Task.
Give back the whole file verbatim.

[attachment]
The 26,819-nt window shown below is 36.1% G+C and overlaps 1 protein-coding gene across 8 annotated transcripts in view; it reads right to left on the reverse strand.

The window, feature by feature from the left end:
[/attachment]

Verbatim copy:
The 26,819-nt window shown below is 36.1% G+C and overlaps 1 protein-coding gene across 8 annotated transcripts in view; it reads right to left on the reverse strand.

The window, feature by feature from the left end: